Conclusions

Over recent years, there was a substantial progress in understanding of mechanistic aspects of the cardiac pathology in DMD, as well as in DMD therapy development. At present in the USA alone, there are more than 200 preclinical and clinical trials ongoing (e.g. treatment with antioxidants, PDE inhibitors, ACE and Ang II receptor inhibitors, β-blockers, membrane sealants, RyR stabilizers, mitochondrial stabilizers, etc). Each trial is targeting a specific mechanism thought to be of key importance for muscular dystrophy. However, it might be more prudent to apply combinational therapies targeting multiple cellular pathologies simultaneously, and to adapt the treatment regime to the time-dependent prevalence of each of the pathways. For the development of such multi-pronged treatment plans a more detailed understanding of the basic pathomechanisms will be decisive. Obviously, gene therapy that ultimately restores dystrophin expression in DMD can be the ultimate solution for treatment of the disease, but the progress in these fields is still limited.


 

Широкова Н.1, Нігглі E.2


1Кафедра фармакології, фізіології та неврології, Медична школа Нью-Джерсі, Рутгерський університет, м. Ньюарк, США
2Відділення фізіології, Бернський університет, м. Берн, Швейцарія

М’язова дистрофія Дюшена: роль патології у виникненні кардіоміопатії

 

Резюме. Міодистрофія Дюшена (МД) є летальною х-зчепленою патологією м’язів із серйозними серцевими ускладненнями. Ця стаття підсумовує сучасні відомості щодо клітинної патофізіології дистрофічної кардіоміопатії, виявляє потенційні терапевтичні цілі та описує новітні фармакологічні агенти і генетичні підходи, метою яких є уповільнити прогресування захворювання.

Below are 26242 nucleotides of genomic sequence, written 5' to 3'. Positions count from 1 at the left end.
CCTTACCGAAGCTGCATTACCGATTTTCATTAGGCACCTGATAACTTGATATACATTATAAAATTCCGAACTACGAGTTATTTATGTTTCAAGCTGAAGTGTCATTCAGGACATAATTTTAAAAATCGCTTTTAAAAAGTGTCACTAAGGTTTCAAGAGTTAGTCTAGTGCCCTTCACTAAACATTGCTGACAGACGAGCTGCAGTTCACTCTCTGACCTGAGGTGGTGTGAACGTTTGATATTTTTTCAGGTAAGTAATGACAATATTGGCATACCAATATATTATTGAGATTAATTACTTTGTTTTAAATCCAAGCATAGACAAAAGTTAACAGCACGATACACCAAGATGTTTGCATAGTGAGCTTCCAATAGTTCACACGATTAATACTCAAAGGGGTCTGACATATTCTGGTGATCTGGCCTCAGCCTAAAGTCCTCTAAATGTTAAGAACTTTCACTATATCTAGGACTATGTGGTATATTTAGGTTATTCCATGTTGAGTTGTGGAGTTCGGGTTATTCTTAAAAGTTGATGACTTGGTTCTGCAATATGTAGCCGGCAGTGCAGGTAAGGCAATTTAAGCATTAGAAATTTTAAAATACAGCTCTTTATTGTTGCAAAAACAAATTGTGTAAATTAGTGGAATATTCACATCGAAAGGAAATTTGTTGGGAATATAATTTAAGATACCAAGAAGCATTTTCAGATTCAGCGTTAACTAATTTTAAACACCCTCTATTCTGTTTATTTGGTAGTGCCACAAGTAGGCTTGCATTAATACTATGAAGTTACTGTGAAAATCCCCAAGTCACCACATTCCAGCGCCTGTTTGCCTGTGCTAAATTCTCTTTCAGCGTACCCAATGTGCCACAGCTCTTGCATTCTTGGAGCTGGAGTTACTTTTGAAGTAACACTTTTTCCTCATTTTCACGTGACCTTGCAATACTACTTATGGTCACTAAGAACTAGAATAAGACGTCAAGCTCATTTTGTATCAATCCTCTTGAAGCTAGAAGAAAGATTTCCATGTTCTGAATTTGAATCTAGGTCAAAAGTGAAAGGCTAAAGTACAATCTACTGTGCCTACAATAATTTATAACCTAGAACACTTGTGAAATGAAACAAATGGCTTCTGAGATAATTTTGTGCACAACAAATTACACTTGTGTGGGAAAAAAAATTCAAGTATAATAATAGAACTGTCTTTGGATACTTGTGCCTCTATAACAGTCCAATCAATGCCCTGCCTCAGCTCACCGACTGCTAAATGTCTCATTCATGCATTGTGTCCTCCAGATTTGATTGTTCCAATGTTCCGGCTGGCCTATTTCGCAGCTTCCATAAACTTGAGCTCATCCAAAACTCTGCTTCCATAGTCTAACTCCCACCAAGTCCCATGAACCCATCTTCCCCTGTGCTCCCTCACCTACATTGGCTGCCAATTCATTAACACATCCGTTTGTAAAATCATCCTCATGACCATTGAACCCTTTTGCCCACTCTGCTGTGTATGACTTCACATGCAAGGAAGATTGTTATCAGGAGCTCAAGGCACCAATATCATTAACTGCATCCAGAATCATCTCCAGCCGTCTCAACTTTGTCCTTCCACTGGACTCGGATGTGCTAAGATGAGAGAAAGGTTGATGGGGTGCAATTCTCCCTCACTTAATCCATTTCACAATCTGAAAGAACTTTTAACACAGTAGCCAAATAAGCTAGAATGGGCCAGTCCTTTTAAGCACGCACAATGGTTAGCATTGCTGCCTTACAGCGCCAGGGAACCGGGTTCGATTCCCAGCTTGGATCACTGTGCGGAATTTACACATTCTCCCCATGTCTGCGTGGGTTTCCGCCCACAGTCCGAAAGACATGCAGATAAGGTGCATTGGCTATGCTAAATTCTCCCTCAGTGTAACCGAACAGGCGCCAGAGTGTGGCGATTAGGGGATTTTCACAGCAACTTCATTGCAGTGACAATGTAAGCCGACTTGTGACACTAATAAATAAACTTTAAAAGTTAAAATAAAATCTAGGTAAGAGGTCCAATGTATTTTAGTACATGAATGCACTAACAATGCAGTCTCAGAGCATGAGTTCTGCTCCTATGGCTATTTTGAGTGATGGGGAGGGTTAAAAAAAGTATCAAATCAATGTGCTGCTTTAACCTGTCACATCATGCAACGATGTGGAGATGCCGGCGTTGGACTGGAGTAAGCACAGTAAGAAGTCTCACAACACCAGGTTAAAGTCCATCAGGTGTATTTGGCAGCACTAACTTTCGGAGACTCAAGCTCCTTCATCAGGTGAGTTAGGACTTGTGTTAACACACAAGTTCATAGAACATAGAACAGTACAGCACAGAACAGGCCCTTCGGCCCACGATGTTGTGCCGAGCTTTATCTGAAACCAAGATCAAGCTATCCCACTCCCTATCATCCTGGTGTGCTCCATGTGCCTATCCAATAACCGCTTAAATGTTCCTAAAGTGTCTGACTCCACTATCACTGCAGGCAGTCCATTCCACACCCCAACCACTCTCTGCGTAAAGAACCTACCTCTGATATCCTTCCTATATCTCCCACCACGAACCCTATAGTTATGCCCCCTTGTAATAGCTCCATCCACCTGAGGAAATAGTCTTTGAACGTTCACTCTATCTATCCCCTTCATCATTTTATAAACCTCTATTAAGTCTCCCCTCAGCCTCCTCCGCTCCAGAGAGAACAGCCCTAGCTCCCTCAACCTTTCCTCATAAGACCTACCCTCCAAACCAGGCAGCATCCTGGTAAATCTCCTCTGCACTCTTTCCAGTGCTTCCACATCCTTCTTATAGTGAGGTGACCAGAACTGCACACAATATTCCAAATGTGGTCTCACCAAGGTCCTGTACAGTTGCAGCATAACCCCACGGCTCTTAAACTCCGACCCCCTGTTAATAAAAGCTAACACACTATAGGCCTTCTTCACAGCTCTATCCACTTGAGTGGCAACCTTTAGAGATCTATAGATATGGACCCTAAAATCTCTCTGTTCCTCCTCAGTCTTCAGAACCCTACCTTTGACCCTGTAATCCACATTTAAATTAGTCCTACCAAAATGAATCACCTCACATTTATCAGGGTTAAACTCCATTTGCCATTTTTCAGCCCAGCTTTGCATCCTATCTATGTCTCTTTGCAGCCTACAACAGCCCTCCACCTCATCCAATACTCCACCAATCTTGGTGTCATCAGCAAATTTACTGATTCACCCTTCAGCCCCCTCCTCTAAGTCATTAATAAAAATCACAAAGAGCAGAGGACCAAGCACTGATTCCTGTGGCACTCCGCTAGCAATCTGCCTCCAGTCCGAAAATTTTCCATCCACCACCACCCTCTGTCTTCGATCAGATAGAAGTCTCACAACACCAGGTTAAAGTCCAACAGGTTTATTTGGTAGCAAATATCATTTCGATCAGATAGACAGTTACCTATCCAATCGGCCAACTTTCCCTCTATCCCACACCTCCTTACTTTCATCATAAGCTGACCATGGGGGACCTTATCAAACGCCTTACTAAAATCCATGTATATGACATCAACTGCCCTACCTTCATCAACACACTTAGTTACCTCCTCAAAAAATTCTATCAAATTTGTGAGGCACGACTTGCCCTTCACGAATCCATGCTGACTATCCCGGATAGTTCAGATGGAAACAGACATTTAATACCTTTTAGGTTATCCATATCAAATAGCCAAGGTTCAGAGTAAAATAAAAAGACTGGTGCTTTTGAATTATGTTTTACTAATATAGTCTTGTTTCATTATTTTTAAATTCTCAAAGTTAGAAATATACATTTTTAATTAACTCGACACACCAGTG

Нині три головні механізми пояснюють розвиток дистрофічної кардіоміопатії. Перший механізм пов’язаний з механічним впливом на сарколему. Відсутність дистрофіново-глікопротеїнового комплексу (ДГК) у МД послаблює зв’язок між екстрацелюлярним матриксом та цитоскелетом під час м’язового скорочення та спричиняє появу в мембрані мікророзривів, як наслідок, – підвищення внутрішньоклітинних рівнів Na+ та Ca2+. Другий механізм безпосередньо впливає на порушення регуляції гомеостазу Ca2+ всередині клітини та активації ряду патологічних шляхів. Третій механізм асоційований з підвищеною продукцією активних форм кисню та азоту й подальшим стресом.

При патологічних станах, таких як МД, оксидативний стрес разом із інтрацелюлярним перевантаженням Ca2+ призводить до поширеного відкриття пор мітохондрій і спадання протонного градієнта. Зрештою, пошкоджені мітохондрії накопичуються в міокарді та зумовлюють його дегенерацію.

Найголовнішим генетичним дефектом при МД є відсутність структурного протеїну – дистрофіну, тому його відновлення є метою генетичного лікувального методу. Метод «пропуску екзонів» розвивається вже понад два десятиліття, а його метою є відновлення пошкодженої рамки зчитування для дистрофіну. Терапія «прочитування» є генетичним лікуванням МД пацієнтів з нонсенс-мутаціями гена дистрофіну, що генерує стоп-кодони, які блокують трансляцію протеїну. Вектор-опосередкована генна терапія має за мету доставку функціональних копій гена дистрофіну для відновлення загубленого протеїну за векторами з використанням адено-асоційованих вірусів.

Ключові слова: дистрофічна кардіоміопатія, мітохондрія, фармакологічні цілі, генна терапія.


 

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Стаття надійшла в редакцію 09.04.2018 р.